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BYU has right to uphold rules

Division I athletes usually get away with anything and everything, just as long as they continue to dominate on the court or on the field and bring in revenue for their university.

Usually schools have codes of conduct that the athletes have to abide by and if they do not they have to suffer the consequences, unless the athletic director and school president choose to turn the other cheek.

Garrett Wittles, a junior infielder for Florida International University, is accused of raping a17 year-old girl while vacationing in the Bahamas. At the time of the incident he also had a 56 game hitting-streak, the second longest in NCAA history, so instead of losing money and publicity for their school, FIU Athletic Director Peter Garcia chose to continue to let Wittles play. His hitting streak ended the very first game of the 2011 season, sending FIU’s athletic program back into obscurity.

BYU sophomore center Brandon Davies did not get the luxury of having school officials ignore his offense. Davies did not get caught with drugs, did not get a DUI, nor did he get caught accepting money from sports agents but he willingly admitted to having consensual sex with his girlfriend.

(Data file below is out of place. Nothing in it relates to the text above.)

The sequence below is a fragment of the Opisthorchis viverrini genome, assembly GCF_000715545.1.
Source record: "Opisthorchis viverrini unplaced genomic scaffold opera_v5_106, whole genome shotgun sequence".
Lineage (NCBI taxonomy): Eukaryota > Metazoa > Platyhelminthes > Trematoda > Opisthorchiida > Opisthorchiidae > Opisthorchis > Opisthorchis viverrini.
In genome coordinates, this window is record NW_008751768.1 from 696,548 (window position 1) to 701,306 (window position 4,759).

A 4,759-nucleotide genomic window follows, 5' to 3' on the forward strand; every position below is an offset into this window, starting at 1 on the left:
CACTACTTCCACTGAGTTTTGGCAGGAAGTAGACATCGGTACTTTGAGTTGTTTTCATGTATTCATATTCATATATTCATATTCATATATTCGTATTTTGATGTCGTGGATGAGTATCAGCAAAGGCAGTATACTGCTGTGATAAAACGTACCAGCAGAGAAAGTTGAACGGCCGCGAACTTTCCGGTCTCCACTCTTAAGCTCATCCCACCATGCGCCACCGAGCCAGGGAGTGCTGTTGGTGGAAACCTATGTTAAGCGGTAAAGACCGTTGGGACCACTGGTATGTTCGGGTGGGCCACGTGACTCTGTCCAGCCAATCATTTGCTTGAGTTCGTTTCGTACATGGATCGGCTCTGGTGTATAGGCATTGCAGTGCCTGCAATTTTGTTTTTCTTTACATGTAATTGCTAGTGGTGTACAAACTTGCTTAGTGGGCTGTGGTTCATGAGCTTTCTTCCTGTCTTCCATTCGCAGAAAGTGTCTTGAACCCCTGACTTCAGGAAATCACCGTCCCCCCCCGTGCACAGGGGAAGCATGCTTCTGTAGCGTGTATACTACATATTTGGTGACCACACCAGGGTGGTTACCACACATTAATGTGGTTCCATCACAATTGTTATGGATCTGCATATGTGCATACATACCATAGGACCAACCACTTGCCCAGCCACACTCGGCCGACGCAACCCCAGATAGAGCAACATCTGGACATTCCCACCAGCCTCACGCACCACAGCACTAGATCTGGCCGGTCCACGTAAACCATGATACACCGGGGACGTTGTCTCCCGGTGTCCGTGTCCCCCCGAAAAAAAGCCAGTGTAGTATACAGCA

As a result he was suspended for the rest of the basketball season, including the NCAA tournament next week. To many people this does not seem like an offense that deserves a suspension, but to the students of BYU it is a major offense to their honor code.

When a student enrolls at BYU they must sign and live by the honor code and they know the commitment they are making. The honor code states that the students must “live a chaste and virtuous life” and if the code is broken it is up to school officials to deliver the consequences.

According to the sports world the suspension of Davies is a huge mistake on BYU’s part because he is a critical part in the success of their basketball team, who at the time of Davies’ suspension was ranked No. 3 in the country, but their actions should not be ridiculed, they should be applauded.

All Division I schools and their athletic programs should follow in BYU’s footsteps and actually punish their student athletes for the things that they do wrong, not just ignore the problem. If the athletes see that there are no consequences for their actions they will continue to violate the rules and regulations over and over.

No matter how much revenue these universities lose by suspending their star athletes, it is time for them to start enforcing the rules that they themselves impose.

Whether or not one agrees with the code that BYU has their students sign, we can all agree that suspending Davies was the right call.

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